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The New Orleans Pelicans paid a steep price for their newfound cap flexibility. They moved down from No. 10 to No. 17 in a strong 2021 NBA Draft and gave up an extra first-round pick in the process, but it was well worth it to wipe the two worst contracts on the team off their books. With Steven Adams and Eric Bledsoe in New Orleans, the Pelicans were looking at no more than $13 million or so in cap space. After Monday's trade with the Memphis Grizzlies, they are closer to $37 million. Aside from Kawhi Leonard, they should have the spending power to sign any free agent in this class. 

They seem to have their heart set on one in particular: Toronto Raptors point guard Kyle Lowry. They'll have plenty of competition for his services. The Heat, Lakers, 76ers and Mavericks are all expected to pursue him, and it's not hard to see why. Lowry is the very definition of plug-and-play. The fact that he shoots, defends and passes at a high level makes him a fit for practically any lineup construction. He's a former NBA champion whose locker room presence would have an enormous impact on any young group looking to break through into contention. 

Other teams want to get there. The Pelicans might need to. Rumblings about Zion Williamson's unhappiness in New Orleans have persisted for months. NBA history suggests that he will sign a maximum salary contract extension when he becomes eligible next offseason, but eventually, a young superstar is going to be desperate enough to escape his first team to deny such an extension, take the one-year qualifying offer and become an unrestricted free agent after his fifth season. Everything New Orleans does for the next year will, to some extent, be geared toward ensuring that Williamson won't be that star. Lowry is a step in that direction. He is a signal to Zion that the Pelicans are serious about winning right away.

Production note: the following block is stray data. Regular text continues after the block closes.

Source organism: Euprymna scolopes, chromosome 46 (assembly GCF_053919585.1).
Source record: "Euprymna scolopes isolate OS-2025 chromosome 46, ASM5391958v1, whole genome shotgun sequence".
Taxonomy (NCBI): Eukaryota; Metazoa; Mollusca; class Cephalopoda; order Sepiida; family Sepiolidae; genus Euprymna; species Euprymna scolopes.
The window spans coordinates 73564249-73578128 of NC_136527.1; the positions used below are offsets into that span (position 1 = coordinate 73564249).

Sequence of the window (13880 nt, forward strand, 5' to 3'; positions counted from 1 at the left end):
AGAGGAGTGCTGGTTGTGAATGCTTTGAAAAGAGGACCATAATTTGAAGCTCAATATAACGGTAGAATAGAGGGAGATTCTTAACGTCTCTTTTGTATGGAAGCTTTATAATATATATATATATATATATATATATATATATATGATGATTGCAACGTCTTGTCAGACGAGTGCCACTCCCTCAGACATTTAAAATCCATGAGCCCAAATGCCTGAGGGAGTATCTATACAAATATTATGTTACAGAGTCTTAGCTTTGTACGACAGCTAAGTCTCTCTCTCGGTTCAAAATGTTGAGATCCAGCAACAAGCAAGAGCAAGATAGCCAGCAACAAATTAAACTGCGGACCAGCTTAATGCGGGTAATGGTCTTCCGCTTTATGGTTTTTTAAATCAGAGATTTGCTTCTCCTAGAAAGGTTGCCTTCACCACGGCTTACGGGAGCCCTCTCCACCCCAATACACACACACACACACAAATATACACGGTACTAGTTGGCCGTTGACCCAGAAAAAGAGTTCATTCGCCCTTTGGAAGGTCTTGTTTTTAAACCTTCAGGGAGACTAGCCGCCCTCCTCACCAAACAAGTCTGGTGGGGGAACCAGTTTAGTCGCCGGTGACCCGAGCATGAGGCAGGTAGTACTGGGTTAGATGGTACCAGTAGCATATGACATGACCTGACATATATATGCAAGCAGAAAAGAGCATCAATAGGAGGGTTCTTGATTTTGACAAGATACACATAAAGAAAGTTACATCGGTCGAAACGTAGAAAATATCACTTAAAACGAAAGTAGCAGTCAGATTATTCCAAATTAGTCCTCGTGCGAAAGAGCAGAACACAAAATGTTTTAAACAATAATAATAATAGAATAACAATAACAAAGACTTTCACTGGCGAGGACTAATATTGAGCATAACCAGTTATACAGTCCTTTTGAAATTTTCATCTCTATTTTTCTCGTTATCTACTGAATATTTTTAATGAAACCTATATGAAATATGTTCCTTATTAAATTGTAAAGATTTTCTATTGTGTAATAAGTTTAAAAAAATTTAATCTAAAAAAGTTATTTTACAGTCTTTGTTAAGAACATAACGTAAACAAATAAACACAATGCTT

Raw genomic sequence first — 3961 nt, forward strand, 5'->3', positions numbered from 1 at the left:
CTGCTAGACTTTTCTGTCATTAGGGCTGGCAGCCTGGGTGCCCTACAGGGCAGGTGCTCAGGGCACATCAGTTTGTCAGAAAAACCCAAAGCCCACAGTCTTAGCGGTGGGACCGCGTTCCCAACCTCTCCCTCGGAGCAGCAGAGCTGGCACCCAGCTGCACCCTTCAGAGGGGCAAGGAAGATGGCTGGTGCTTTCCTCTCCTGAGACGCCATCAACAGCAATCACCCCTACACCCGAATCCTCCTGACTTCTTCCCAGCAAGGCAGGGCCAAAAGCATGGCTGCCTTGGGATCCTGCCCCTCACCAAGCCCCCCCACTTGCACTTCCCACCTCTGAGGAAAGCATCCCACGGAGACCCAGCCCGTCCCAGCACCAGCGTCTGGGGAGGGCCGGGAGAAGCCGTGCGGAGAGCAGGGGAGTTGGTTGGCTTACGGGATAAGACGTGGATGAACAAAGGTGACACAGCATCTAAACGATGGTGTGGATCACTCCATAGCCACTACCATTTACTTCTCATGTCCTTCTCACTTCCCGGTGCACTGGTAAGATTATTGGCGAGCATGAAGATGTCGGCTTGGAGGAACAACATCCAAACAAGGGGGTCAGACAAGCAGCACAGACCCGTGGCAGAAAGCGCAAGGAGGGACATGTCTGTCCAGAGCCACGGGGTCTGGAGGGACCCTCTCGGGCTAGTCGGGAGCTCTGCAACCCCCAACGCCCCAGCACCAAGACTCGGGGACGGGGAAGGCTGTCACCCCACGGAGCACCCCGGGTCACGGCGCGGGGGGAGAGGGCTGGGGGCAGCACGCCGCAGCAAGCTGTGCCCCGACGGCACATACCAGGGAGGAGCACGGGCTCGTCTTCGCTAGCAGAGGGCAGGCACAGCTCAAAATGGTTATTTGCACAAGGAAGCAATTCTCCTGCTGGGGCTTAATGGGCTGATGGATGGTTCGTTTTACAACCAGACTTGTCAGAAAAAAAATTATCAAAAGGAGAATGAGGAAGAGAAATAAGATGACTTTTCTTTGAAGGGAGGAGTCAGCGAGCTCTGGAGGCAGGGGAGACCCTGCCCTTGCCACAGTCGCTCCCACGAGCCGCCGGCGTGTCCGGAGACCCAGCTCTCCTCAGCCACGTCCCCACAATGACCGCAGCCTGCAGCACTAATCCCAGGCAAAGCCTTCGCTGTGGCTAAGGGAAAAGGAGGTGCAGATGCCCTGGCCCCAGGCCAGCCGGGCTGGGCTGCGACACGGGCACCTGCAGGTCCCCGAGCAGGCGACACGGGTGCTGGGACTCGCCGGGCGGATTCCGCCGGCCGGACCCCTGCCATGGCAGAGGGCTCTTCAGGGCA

But there's danger in winning right away, at least where Lowry is concerned. He is 35 years old. After this trade, the Pelicans don't have a single player on their roster in their 30s. By the time most of this group is ready to win championships, Lowry's window to do so might be closed. The best-case scenario for New Orleans is something resembling what happened to the young Phoenix Suns after they traded for Chris Paul

The Pelicans have seen the worst-case scenario firsthand. They tried to rush through a rebuild after drafting Anthony Davis by immediately spending money and assets on every veteran they could get their hands on. Jrue Holiday was the lone success in that endeavor. Tyreke Evans, Omer Asik, Solomon Hill and E'Twaun Moore are just some of the failures. Between 2014 and 2018, the Pelicans didn't have a single first-round pick that finished his rookie season in New Orleans. Those veterans weren't good enough to win with Davis early on. By the time Davis hit his prime, most of them were well beyond theirs. Eventually, Davis sought greener pastures.